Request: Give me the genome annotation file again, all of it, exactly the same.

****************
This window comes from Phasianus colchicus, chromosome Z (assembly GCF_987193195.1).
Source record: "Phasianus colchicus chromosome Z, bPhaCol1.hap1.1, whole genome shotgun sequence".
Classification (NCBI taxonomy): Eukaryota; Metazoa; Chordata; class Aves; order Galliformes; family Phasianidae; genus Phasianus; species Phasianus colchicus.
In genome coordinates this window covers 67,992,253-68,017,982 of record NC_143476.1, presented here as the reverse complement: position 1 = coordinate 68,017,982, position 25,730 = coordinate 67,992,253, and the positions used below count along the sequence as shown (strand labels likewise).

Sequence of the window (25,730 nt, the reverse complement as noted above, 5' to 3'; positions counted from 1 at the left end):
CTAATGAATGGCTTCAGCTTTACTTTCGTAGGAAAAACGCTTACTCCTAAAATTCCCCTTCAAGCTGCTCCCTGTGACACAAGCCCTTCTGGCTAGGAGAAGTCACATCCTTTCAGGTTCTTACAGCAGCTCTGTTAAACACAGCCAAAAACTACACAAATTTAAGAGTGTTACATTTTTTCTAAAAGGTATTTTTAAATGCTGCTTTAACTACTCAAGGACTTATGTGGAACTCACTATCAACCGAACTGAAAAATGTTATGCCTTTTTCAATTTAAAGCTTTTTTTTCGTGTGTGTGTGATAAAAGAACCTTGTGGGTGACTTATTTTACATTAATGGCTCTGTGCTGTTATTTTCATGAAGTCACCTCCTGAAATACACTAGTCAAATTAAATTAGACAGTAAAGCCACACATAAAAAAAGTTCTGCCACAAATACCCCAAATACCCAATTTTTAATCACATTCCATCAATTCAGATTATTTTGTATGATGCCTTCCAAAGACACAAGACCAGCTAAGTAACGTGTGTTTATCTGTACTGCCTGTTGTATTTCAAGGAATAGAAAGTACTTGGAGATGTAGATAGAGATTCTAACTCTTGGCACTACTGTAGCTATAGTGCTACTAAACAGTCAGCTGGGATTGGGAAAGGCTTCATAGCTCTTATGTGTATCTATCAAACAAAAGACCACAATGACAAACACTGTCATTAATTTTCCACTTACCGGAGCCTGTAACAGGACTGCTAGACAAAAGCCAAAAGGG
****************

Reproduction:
This window comes from Phasianus colchicus, chromosome Z (assembly GCF_987193195.1).
Source record: "Phasianus colchicus chromosome Z, bPhaCol1.hap1.1, whole genome shotgun sequence".
Classification (NCBI taxonomy): Eukaryota; Metazoa; Chordata; class Aves; order Galliformes; family Phasianidae; genus Phasianus; species Phasianus colchicus.
In genome coordinates this window covers 67,992,253-68,017,982 of record NC_143476.1, presented here as the reverse complement: position 1 = coordinate 68,017,982, position 25,730 = coordinate 67,992,253, and the positions used below count along the sequence as shown (strand labels likewise).

Sequence of the window (25,730 nt, the reverse complement as noted above, 5' to 3'; positions counted from 1 at the left end):
CTAATGAATGGCTTCAGCTTTACTTTCGTAGGAAAAACGCTTACTCCTAAAATTCCCCTTCAAGCTGCTCCCTGTGACACAAGCCCTTCTGGCTAGGAGAAGTCACATCCTTTCAGGTTCTTACAGCAGCTCTGTTAAACACAGCCAAAAACTACACAAATTTAAGAGTGTTACATTTTTTCTAAAAGGTATTTTTAAATGCTGCTTTAACTACTCAAGGACTTATGTGGAACTCACTATCAACCGAACTGAAAAATGTTATGCCTTTTTCAATTTAAAGCTTTTTTTTCGTGTGTGTGTGATAAAAGAACCTTGTGGGTGACTTATTTTACATTAATGGCTCTGTGCTGTTATTTTCATGAAGTCACCTCCTGAAATACACTAGTCAAATTAAATTAGACAGTAAAGCCACACATAAAAAAAGTTCTGCCACAAATACCCCAAATACCCAATTTTTAATCACATTCCATCAATTCAGATTATTTTGTATGATGCCTTCCAAAGACACAAGACCAGCTAAGTAACGTGTGTTTATCTGTACTGCCTGTTGTATTTCAAGGAATAGAAAGTACTTGGAGATGTAGATAGAGATTCTAACTCTTGGCACTACTGTAGCTATAGTGCTACTAAACAGTCAGCTGGGATTGGGAAAGGCTTCATAGCTCTTATGTGTATCTATCAAACAAAAGACCACAATGACAAACACTGTCATTAATTTTCCACTTACCGGAGCCTGTAACAGGACTGCTAGACAAAAGCCAAAAGGG